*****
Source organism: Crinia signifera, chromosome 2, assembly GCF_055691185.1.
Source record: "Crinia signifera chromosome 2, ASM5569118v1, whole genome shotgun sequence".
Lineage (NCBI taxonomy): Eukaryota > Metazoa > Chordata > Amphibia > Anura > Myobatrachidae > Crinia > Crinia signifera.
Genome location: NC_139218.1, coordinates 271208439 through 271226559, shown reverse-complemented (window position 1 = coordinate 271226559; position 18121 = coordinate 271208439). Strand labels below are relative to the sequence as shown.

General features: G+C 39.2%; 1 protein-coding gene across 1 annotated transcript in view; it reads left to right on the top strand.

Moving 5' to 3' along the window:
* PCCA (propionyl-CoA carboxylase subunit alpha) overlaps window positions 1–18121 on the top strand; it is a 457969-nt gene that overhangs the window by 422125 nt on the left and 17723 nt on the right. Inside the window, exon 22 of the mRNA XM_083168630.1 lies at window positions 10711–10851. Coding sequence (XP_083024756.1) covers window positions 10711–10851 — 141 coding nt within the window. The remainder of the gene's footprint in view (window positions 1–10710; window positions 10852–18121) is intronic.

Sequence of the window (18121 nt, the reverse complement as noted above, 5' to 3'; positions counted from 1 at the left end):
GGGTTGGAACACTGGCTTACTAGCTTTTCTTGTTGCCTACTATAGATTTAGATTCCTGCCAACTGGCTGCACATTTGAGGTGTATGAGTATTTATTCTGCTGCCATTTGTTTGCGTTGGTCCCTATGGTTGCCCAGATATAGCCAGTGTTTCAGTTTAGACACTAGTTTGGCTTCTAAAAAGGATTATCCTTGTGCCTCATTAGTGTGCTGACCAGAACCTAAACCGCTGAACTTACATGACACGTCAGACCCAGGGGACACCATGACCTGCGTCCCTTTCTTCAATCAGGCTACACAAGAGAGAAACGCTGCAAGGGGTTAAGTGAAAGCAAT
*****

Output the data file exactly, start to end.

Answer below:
Source organism: Crinia signifera, chromosome 2, assembly GCF_055691185.1.
Source record: "Crinia signifera chromosome 2, ASM5569118v1, whole genome shotgun sequence".
Lineage (NCBI taxonomy): Eukaryota > Metazoa > Chordata > Amphibia > Anura > Myobatrachidae > Crinia > Crinia signifera.
Genome location: NC_139218.1, coordinates 271208439 through 271226559, shown reverse-complemented (window position 1 = coordinate 271226559; position 18121 = coordinate 271208439). Strand labels below are relative to the sequence as shown.

General features: G+C 39.2%; 1 protein-coding gene across 1 annotated transcript in view; it reads left to right on the top strand.

Moving 5' to 3' along the window:
* PCCA (propionyl-CoA carboxylase subunit alpha) overlaps window positions 1–18121 on the top strand; it is a 457969-nt gene that overhangs the window by 422125 nt on the left and 17723 nt on the right. Inside the window, exon 22 of the mRNA XM_083168630.1 lies at window positions 10711–10851. Coding sequence (XP_083024756.1) covers window positions 10711–10851 — 141 coding nt within the window. The remainder of the gene's footprint in view (window positions 1–10710; window positions 10852–18121) is intronic.

Sequence of the window (18121 nt, the reverse complement as noted above, 5' to 3'; positions counted from 1 at the left end):
GGGTTGGAACACTGGCTTACTAGCTTTTCTTGTTGCCTACTATAGATTTAGATTCCTGCCAACTGGCTGCACATTTGAGGTGTATGAGTATTTATTCTGCTGCCATTTGTTTGCGTTGGTCCCTATGGTTGCCCAGATATAGCCAGTGTTTCAGTTTAGACACTAGTTTGGCTTCTAAAAAGGATTATCCTTGTGCCTCATTAGTGTGCTGACCAGAACCTAAACCGCTGAACTTACATGACACGTCAGACCCAGGGGACACCATGACCTGCGTCCCTTTCTTCAATCAGGCTACACAAGAGAGAAACGCTGCAAGGGGTTAAGTGAAAGCAAT